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t h e b l o c k n o r t h o f E s t e y , a n d a n a d d i t i o n a l n u c l e u s o f p i a n o f i r m s h a d d e v e l o p e d o n t h e e a s t s i d e o f S o u t h e r n B o u l e v a r d b e t w e e n 1 3 5 t h a n d 1 3 6 t h S t r e e t s , w h e r e L u d w i g , N e w b y & E v a n s , a n d D e c k e r h a d f a c t o r i e s . 47

“The Bronx was a very good area to run a craft-oriented factory” because of its large number of German and Italian immigrants—many of them skilled craftsmen—according to historian Harvey Lubar.48 And by the end of the nineteenth century, piano making had become one of the Bronx’s signature industries. One 1895 New York Times article about the North Side noted that piano production there was “so large as almost to make it the center of this industry”; the 1897 booster publication The Great North Side, which opened its chapter on manufacturing with a picture of the Estey Factory, also featured pictures of at least four other piano factories, including those of the Wheelock, Ludwig, and Jacob Doll companies.49 Over the following two decades, piano manufacturing in the southern Bronx would steadily increase. In 1908, according to a Times piece by Borough President Louis F. Haffen, 24 piano factories existed south of 149th Street; Haffen’s text was accompanied by illustrations of four representative Bronx places, including the old Borough Hall (later destroyed by fire) in

Crotona Park, and a “Bronx piano factory.”50

In the same year, Bacon reported that the Bronx contained more

than three-fifths of the city’s piano factories, which accounted for more than two-thirds of New York’s annual production.51 The American piano industry was “largely centered in the Bronx,” according to one 1910 ac- count;52 by 1913, the Bronx had 40 piano factories and an additional 14 manufacturers of piano components. “Instead of being injurious to business, this centralization of the makers of one product is proving beneficial,” Borough President Cyrus Chace Miller wrote, arguing that it drew buyers to the area and gave piano manufac- turers easy access to a large pool of skilled labor.53 The presence of a large number of components suppliers also undoubtedly contributed to the Bronx’s success as a piano center, making it easier for companies to enter the business with relatively small amounts of capital, and to compete with their larger rivals. 54

Piano manufacturing continued to grow in the Bronx through the 1910s. By 1919, the borough was, according to the Times, the “center of New York’s piano industry”; in an industry with 191 companies and 23,000 employees nationwide, the Bronx had 63 piano factories employing more than 5,000 people, and pro-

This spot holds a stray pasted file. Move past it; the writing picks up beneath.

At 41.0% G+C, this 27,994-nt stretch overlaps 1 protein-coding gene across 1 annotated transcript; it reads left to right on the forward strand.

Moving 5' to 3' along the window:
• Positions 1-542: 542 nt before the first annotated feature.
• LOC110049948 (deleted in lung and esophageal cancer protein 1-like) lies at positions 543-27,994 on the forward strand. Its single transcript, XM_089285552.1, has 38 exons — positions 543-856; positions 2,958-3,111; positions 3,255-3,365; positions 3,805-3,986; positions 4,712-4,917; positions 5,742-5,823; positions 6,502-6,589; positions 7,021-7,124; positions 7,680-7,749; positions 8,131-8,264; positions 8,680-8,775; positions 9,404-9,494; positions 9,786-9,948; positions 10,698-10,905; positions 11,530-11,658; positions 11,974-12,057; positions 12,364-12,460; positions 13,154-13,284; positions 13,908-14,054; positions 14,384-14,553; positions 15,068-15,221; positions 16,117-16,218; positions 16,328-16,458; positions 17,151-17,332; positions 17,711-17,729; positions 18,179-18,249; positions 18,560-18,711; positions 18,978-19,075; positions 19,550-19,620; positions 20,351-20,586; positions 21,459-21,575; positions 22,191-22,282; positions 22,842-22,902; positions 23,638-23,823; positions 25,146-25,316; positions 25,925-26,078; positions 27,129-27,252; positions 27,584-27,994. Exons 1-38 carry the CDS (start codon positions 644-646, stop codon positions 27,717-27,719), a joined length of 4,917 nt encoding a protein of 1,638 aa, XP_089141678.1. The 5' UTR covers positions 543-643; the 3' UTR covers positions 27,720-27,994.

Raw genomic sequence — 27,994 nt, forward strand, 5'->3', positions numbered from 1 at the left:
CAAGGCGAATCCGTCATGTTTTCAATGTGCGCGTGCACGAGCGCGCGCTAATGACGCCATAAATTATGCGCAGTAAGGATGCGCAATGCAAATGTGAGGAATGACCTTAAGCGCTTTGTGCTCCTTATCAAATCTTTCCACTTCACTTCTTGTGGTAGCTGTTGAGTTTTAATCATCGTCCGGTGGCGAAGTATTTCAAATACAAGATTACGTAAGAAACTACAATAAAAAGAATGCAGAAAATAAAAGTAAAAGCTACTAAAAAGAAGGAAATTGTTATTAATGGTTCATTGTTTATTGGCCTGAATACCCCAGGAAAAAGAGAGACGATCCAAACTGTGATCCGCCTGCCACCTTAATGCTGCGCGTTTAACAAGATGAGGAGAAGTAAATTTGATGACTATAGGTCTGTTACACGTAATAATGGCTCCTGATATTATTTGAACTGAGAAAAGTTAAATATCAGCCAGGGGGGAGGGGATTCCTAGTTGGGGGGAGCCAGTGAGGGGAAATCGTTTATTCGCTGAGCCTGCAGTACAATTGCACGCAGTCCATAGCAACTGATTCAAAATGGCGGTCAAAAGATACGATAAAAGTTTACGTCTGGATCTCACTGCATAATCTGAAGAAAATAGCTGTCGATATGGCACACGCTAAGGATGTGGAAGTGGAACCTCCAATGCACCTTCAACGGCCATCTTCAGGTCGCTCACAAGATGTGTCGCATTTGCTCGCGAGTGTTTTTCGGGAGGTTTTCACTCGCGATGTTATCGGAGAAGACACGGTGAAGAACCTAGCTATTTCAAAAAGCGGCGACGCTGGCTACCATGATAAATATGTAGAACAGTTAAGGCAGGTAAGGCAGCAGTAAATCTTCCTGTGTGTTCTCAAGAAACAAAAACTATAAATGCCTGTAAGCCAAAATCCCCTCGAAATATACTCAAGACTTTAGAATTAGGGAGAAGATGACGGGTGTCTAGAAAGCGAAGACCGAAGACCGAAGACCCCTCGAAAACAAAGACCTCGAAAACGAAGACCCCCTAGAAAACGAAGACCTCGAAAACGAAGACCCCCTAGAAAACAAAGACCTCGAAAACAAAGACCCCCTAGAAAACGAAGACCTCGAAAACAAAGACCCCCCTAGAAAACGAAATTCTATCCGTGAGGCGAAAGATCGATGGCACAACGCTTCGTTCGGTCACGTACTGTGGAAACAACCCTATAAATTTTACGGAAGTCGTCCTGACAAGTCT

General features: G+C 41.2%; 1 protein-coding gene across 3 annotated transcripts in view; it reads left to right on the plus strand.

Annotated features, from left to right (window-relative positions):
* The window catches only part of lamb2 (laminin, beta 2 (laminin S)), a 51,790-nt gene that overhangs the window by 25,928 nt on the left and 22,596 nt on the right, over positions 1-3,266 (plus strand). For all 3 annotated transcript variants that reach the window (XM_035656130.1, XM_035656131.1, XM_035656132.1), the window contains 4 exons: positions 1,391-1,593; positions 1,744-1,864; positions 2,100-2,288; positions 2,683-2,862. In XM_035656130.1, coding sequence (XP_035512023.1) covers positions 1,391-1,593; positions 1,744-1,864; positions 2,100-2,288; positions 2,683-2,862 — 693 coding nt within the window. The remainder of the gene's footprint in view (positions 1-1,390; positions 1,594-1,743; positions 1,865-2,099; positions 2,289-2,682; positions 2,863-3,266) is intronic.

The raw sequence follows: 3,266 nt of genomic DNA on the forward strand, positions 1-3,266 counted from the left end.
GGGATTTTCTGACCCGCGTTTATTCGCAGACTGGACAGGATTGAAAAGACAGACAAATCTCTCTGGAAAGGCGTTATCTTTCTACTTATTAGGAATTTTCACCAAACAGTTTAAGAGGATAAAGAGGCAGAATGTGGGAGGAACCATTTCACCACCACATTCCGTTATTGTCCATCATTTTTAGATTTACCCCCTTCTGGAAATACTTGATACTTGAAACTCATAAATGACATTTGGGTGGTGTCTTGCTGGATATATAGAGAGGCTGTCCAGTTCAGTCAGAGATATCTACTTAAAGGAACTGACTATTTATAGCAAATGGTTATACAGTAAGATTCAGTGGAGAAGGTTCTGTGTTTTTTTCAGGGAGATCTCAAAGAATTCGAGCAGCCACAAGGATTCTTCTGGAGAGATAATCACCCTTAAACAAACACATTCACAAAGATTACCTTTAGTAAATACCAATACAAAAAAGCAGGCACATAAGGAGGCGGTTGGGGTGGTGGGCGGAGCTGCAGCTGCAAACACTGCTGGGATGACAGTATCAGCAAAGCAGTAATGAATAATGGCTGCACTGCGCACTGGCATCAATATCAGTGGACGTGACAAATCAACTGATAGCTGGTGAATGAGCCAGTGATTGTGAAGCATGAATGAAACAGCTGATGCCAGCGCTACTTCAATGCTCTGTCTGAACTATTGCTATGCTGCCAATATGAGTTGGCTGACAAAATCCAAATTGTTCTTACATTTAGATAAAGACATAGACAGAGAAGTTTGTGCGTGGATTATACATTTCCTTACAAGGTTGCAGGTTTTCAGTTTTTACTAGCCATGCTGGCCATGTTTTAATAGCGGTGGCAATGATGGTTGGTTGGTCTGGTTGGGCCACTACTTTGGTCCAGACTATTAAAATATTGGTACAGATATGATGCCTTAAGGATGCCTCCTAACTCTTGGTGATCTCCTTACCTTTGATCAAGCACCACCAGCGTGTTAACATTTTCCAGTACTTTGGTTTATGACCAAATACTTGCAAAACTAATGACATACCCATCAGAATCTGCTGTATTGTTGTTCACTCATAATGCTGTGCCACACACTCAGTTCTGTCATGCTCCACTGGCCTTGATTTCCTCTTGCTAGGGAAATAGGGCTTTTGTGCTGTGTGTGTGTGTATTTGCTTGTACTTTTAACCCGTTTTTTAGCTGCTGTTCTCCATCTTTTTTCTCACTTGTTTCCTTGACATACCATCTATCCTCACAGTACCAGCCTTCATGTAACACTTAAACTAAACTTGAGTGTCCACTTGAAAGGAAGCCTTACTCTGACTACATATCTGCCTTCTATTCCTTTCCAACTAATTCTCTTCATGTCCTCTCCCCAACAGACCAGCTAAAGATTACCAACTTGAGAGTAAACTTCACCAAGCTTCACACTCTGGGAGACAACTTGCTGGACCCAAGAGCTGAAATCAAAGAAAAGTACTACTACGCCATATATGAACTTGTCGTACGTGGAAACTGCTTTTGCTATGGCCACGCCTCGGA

ducing approximately 115,000 units annually.55

In that year, at least 55 firms classified as makers of pianos,

i n c l u d i n g p l a y e r p i a n o s , w e r e l o c a t e d i n t h e B r o n x , a n d 4 3 o f t h e m w e r e i n M o t t H a v e n , i n t h e a r e a s o u t h o f 1 4 9 t h S t r e e t a n d w e s t o f t h e P o r t M o r r i s n e i g h b o r h o o d . 5 6 T h e s e f i r m s m a d e a l l k i n d s o f i n s t r u m e n t s , s o m e cheap, and some expensive. As Lubar explains, “there is no one stereotype company that could be said to typify the Bronx piano industry. Some companies were more concerned with profits than others, while some produced much-higher-quality instruments than others.” 57

S e v e r a l o f t h e c o m p a n i e s t h a t s e t u p s h o p i n t h e B r o n x h a d m o v e d f r o m M a n h a t t a n , m a n y f r o m t h e u p - p e r p a r t o f t h e i s l a n d . 5 8 S e v e r a l o t h e r s w e r e p r e v i o u s l y l o c a t e d e a s t o f T h i r d A v e n u e , b e t w e e n a r o u n d 2 1 s t S t r e e t a n d t h e l o w 4 0 s , a n d w e s t o f E i g h t h A v e n u e , b e t w e e n a p p r o x i m a t e l y 3 4 t h a n d 5 1 s t S t r e e t s . 5 9 M a n y p i a n o factories remained on Manhattan’s west side and in Astoria—the home of Steinway & Sons—during the Bronx’s glory years, but after the Bronx developed into the city’s major piano-making center, several firms set up shop there without stopping in Manhattan first. 60

By 1925, declining production and industry consolidation had shrunk the number of Bronx piano manu-

facturers to approximately 40, with about 32 located in Mott Haven.61

Although most were gone by the 1930s,

a few hung on through the Depression. The final Bronx piano manufacturer was Krakauer, but by the mid- 1970s, it was gone, too. Today, the Estey Piano Company Factory, which played a crucial role in the bor- ough’s rise to the position of “piano capital of the United States,” is the oldest-known piano factory standing in the Bronx, a monument to an industry that played a significant role in the borough’s history. 62

A.B. Ogden & Son63

A New York State native, Alfred B. Ogden (c.1834-1895) established an architectural practice in New York City by 1878.64 In that year—the first in which he was listed as an architect in a city directory—Ogden s a w t h e c o m p l e t i o n o f h i s H a h n e m a n n H o s p i t a l , s i n c e d e m o l i s h e d , o n t h e e a s t s i d e o f F o u r t h ( n o w P a r k ) A v e - n u e b e t w e e n E a s t 6 7 t h a n d 6 8 t h S t r e e t s . F e a t u r i n g a d i s t i n c t i v e , s t e e p l y p i t c h e d m a n s a r d r o o f w i t h h i g h c o r n e r towers, the four-story brick building with stone trim represented what may have been Ogden’s first major commission.65 It was also the work of a man who was already into his forties, and who had been associated, until that point, primarily with the woodworking business. 66

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